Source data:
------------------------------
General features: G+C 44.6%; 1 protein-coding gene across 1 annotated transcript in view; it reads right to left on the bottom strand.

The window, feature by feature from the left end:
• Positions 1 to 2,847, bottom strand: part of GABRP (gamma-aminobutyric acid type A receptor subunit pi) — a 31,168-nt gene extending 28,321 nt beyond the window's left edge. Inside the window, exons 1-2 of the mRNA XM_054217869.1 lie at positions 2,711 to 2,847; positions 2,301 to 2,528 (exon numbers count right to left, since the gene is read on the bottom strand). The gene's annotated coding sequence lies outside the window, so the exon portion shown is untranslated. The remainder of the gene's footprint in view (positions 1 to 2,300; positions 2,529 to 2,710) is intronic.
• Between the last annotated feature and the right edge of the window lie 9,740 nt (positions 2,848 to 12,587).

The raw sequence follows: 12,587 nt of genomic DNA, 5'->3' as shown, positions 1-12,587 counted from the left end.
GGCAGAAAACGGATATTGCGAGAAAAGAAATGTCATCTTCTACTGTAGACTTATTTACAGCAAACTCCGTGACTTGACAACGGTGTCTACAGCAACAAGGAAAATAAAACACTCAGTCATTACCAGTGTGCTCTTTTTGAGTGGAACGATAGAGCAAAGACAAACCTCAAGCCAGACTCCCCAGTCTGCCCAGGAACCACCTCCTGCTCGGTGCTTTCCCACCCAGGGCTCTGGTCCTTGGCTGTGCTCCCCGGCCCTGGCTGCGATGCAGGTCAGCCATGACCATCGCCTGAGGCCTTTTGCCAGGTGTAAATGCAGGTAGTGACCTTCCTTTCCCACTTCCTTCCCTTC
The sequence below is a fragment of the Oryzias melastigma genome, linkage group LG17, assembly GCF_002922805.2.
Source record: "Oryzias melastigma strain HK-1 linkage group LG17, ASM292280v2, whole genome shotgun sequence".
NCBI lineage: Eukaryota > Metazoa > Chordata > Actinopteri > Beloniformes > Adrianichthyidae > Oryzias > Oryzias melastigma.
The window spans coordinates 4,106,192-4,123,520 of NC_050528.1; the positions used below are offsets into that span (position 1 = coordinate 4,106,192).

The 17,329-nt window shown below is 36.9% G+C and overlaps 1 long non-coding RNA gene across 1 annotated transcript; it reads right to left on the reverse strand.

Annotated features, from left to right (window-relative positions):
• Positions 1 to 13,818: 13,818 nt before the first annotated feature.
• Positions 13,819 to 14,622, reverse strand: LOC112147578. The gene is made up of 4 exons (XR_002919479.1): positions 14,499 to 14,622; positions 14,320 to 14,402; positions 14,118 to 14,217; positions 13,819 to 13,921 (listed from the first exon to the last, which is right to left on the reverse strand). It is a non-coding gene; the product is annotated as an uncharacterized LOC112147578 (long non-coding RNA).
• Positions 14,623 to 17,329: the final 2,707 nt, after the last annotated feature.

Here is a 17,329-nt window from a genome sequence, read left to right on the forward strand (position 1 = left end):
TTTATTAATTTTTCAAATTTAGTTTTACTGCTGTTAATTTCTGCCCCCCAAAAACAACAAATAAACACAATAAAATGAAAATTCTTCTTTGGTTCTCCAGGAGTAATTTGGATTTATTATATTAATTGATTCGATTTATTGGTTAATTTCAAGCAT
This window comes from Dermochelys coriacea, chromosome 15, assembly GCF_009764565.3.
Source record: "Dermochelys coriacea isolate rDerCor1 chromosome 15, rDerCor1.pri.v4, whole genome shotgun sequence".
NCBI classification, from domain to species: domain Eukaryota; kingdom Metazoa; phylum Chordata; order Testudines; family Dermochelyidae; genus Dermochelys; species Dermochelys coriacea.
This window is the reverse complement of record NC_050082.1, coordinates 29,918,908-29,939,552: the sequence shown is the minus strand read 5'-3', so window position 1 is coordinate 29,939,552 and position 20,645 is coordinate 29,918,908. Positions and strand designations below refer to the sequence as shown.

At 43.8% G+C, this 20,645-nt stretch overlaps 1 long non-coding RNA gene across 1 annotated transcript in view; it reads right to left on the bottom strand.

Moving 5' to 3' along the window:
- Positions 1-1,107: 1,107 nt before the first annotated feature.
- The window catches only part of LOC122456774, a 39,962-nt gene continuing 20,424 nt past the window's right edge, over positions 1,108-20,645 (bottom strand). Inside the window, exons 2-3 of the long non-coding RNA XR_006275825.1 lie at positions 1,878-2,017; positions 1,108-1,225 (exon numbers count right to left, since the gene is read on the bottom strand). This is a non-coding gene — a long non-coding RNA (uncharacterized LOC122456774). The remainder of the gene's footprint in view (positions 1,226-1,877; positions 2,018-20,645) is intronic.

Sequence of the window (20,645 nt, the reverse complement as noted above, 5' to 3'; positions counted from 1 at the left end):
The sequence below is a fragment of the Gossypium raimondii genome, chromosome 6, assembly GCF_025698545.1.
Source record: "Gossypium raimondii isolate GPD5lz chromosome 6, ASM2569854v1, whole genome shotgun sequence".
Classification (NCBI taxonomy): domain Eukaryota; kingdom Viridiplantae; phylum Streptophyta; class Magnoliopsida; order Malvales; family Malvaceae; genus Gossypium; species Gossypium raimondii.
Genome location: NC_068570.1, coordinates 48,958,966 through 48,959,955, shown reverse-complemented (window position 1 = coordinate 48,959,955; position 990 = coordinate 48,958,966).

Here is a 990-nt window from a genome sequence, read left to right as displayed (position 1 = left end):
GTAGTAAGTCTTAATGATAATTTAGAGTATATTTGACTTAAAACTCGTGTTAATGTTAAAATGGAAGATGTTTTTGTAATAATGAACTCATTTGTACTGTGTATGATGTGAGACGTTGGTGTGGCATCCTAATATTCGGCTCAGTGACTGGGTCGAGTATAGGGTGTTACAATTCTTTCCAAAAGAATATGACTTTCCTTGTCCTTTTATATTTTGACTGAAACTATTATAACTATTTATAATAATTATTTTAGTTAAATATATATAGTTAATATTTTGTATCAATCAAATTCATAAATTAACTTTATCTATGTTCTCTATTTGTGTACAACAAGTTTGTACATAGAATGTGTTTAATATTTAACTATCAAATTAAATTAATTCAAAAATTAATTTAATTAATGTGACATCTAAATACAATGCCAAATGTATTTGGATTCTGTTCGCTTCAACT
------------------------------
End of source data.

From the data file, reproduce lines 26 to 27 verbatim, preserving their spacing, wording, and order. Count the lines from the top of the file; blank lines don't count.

Sequence of the window (20,645 nt, the reverse complement as noted above, 5' to 3'; positions counted from 1 at the left end):
The sequence below is a fragment of the Gossypium raimondii genome, chromosome 6, assembly GCF_025698545.1.